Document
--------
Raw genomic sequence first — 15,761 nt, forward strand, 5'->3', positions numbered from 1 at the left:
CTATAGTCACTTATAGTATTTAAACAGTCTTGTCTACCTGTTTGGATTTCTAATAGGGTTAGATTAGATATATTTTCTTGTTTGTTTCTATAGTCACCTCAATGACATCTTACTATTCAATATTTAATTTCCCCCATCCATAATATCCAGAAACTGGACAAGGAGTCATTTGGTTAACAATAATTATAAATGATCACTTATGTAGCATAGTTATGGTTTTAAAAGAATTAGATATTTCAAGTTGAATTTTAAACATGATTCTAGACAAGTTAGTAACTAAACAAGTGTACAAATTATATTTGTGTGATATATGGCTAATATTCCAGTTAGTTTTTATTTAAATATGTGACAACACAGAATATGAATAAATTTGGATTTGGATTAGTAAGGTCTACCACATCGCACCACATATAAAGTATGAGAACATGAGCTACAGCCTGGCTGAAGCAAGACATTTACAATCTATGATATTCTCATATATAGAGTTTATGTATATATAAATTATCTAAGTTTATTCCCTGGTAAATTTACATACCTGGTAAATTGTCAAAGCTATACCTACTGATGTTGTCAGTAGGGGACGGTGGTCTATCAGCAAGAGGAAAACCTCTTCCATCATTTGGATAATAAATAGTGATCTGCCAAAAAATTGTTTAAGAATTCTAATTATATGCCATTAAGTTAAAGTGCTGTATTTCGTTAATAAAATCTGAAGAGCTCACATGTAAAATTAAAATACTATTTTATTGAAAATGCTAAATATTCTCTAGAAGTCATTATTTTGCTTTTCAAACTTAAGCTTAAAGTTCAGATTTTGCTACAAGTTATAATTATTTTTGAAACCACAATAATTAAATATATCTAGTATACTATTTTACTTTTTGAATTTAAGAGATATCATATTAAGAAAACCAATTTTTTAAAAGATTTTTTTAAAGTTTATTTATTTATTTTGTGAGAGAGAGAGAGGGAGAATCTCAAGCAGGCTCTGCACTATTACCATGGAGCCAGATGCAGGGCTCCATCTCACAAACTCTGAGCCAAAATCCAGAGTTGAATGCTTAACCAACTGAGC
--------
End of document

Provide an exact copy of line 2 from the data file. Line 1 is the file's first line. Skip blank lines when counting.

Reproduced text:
CTATAGTCACTTATAGTATTTAAACAGTCTTGTCTACCTGTTTGGATTTCTAATAGGGTTAGATTAGATATATTTTCTTGTTTGTTTCTATAGTCACCTCAATGACATCTTACTATTCAATATTTAATTTCCCCCATCCATAATATCCAGAAACTGGACAAGGAGTCATTTGGTTAACAATAATTATAAATGATCACTTATGTAGCATAGTTATGGTTTTAAAAGAATTAGATATTTCAAGTTGAATTTTAAACATGATTCTAGACAAGTTAGTAACTAAACAAGTGTACAAATTATATTTGTGTGATATATGGCTAATATTCCAGTTAGTTTTTATTTAAATATGTGACAACACAGAATATGAATAAATTTGGATTTGGATTAGTAAGGTCTACCACATCGCACCACATATAAAGTATGAGAACATGAGCTACAGCCTGGCTGAAGCAAGACATTTACAATCTATGATATTCTCATATATAGAGTTTATGTATATATAAATTATCTAAGTTTATTCCCTGGTAAATTTACATACCTGGTAAATTGTCAAAGCTATACCTACTGATGTTGTCAGTAGGGGACGGTGGTCTATCAGCAAGAGGAAAACCTCTTCCATCATTTGGATAATAAATAGTGATCTGCCAAAAAATTGTTTAAGAATTCTAATTATATGCCATTAAGTTAAAGTGCTGTATTTCGTTAATAAAATCTGAAGAGCTCACATGTAAAATTAAAATACTATTTTATTGAAAATGCTAAATATTCTCTAGAAGTCATTATTTTGCTTTTCAAACTTAAGCTTAAAGTTCAGATTTTGCTACAAGTTATAATTATTTTTGAAACCACAATAATTAAATATATCTAGTATACTATTTTACTTTTTGAATTTAAGAGATATCATATTAAGAAAACCAATTTTTTAAAAGATTTTTTTAAAGTTTATTTATTTATTTTGTGAGAGAGAGAGAGGGAGAATCTCAAGCAGGCTCTGCACTATTACCATGGAGCCAGATGCAGGGCTCCATCTCACAAACTCTGAGCCAAAATCCAGAGTTGAATGCTTAACCAACTGAGC